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Lead toxicity remains “a prevalent and…major [public health] concern,” especially for babies. And, “[o]ne of the [most] important sources of lead exposure for the fetus and infant is maternal blood.” “Lead in [pregnant and nursing women’s bloodstreams] readily crosses the placenta and [into breast milk].” Where does her lead come from? Most may originate from her own skeleton, where lead from past exposures builds up. Past exposures to what? Mostly through “food…, [then] dust…, water…, and air.”
One of the more atypical sources of childhood lead poisoning in the United States are “lead-tainted candies,” including, ironically, brands with names like “Toxic Waste” (though the FDA recall “only [evidently] applie[d] to the Nuclear Sludge [variety,] not [the] other ‘Toxic Waste’…candies”). Many of the tainted candies were imported from Mexico, particularly candies “containing chili [peppers] and salt as major ingredients.” Maybe the lead was from mined salt, or grinding stones, or lead-containing pesticides; they’re not sure.
But, wait a second. There’s something else in grocery stores containing imported chilis and salt as major ingredients: hot sauce.
“In the last decade, the…FDA…has issued several warnings and recalls for food products that exceed the standards for lead. Products containing chili peppers and salt were often suspected as sources of lead contamination such as [the candies]. However, products such as hot sauces that contain similar ingredients have not been the focus of evaluations”—until now.
They tested 25 different hot sauces, and about 9 out of 10 had detectable lead. But only four brands exceeded the FDA’s action level of 0.1 parts per million. But, that’s the candy standard; so, technically none of the hot sauces can be recalled off U.S. shelves. “Although…candy and hot sauce contain common ingredients,” there’s simply no hot sauce standard.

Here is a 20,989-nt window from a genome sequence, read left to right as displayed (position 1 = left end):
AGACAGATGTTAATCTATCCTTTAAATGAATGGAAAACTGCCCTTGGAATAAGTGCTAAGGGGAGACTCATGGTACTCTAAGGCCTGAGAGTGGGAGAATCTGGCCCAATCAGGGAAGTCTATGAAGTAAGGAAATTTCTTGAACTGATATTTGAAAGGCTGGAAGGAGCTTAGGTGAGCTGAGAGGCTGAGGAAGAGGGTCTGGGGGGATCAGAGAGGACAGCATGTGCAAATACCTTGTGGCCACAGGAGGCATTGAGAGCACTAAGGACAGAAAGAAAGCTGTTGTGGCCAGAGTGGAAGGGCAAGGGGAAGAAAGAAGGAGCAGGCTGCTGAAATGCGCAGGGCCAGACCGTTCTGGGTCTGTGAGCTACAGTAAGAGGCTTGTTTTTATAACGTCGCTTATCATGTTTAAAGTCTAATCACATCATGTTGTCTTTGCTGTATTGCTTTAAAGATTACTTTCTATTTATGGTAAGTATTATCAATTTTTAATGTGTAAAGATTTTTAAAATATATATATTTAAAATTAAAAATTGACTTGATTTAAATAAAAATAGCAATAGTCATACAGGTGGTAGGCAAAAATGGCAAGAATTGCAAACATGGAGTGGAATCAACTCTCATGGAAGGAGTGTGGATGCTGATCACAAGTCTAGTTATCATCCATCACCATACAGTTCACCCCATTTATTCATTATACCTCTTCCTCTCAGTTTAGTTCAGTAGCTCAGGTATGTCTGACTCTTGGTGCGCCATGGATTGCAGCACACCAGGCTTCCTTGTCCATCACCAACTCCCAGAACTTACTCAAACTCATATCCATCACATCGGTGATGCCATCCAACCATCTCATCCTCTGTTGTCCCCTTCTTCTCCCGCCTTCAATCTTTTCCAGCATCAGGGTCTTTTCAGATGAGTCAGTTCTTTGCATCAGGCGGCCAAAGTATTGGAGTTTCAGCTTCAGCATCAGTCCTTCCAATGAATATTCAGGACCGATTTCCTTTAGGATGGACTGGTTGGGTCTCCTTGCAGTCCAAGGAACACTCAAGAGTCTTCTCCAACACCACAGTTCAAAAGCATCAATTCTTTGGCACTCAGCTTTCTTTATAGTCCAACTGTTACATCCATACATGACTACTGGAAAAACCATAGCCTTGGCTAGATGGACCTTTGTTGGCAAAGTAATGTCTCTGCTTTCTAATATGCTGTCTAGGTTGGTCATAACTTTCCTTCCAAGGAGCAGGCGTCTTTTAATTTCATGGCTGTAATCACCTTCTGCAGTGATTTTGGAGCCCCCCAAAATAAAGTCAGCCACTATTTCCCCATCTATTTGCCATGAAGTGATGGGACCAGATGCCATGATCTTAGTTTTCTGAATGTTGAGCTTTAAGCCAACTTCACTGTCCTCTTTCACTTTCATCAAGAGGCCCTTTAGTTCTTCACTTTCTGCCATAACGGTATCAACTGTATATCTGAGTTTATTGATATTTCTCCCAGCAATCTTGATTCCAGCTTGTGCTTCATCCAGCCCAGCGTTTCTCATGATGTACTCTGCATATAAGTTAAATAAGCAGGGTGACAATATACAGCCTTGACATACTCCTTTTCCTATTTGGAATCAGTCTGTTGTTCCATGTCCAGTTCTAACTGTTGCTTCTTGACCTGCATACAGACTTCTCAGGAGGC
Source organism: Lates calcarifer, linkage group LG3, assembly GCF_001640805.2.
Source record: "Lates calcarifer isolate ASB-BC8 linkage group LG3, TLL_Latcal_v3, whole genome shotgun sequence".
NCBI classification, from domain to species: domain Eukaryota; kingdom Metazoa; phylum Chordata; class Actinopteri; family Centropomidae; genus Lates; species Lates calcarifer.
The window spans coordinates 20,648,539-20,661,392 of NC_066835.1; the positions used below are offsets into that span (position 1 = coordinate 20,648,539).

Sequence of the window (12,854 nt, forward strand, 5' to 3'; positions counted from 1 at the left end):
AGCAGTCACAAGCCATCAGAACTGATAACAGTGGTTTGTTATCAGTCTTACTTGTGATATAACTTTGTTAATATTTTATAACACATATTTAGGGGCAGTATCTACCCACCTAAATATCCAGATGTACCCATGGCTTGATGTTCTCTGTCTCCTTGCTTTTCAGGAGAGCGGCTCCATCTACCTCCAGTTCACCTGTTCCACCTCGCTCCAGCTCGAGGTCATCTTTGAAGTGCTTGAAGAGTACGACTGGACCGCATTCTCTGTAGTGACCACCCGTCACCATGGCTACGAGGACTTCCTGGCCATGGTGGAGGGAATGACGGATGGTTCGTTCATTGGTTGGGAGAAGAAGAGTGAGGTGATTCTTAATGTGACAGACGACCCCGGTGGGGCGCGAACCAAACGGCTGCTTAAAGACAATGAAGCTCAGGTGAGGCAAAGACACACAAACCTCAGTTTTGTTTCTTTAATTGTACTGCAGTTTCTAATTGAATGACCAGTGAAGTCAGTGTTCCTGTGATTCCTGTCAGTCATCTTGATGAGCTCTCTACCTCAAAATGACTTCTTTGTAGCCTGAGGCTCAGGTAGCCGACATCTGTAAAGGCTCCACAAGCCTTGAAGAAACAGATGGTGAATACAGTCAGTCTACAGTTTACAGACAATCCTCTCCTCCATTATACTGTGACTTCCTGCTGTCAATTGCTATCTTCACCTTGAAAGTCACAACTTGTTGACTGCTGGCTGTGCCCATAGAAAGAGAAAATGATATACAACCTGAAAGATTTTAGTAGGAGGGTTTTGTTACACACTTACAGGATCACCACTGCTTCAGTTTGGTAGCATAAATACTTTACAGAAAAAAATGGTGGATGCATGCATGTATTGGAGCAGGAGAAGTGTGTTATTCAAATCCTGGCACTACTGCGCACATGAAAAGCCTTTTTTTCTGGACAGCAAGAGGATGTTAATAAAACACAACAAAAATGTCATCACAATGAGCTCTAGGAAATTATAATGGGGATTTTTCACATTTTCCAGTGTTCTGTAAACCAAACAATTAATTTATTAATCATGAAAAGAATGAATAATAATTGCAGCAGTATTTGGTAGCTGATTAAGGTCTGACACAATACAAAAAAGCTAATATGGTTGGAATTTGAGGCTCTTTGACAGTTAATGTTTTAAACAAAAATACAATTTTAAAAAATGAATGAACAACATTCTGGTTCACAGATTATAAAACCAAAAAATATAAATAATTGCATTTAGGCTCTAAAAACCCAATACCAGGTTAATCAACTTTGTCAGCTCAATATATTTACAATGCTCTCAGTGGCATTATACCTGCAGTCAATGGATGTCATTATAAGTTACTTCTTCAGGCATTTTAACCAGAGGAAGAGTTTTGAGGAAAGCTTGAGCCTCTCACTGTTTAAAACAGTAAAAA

The most contaminated hot sauces had about a microgram of lead per teaspoon, which may be more than young kids should be getting in their daily diet. But how many six-year-olds are consuming hot sauce by the spoonful? “Although hot sauce would not intuitively be counted amongst food products highly consumed by children, ethnic and cultural practices must be considered. Chili peppers and salt are commonly used in [a variety of ways in everyday cuisine.]” And so, they want to see the same stringent candy standard applied to hot sauce. Or, at least have some limit.
“Without enforceable standards for hot sauces,” what motivation do manufacturers have to even look into the problem? For example, it may be the soil. The dirt is just so contaminated by lead that just washing off any residue on peppers after picking may cut lead levels four-fold in the final product. But why bother taking the extra step, if no one’s checking?
Any other imports we should be concerned about? I’ve talked about the heavy metal contamination of herbal supplements—but not this kind of herbal supplement. “Several hundred people suffered lead poisoning presumably resulting from the desire of drug dealers to maximize profits.” Lead is heavy, about 50 times heavier than oregano, so “is particularly useful for driving up profits.” And, it wasn’t subtle; you could see the little lead particles. Why an epidemic of lead poisoning among young pierced students? Because dealers could make an extra $1,500 per kilo.
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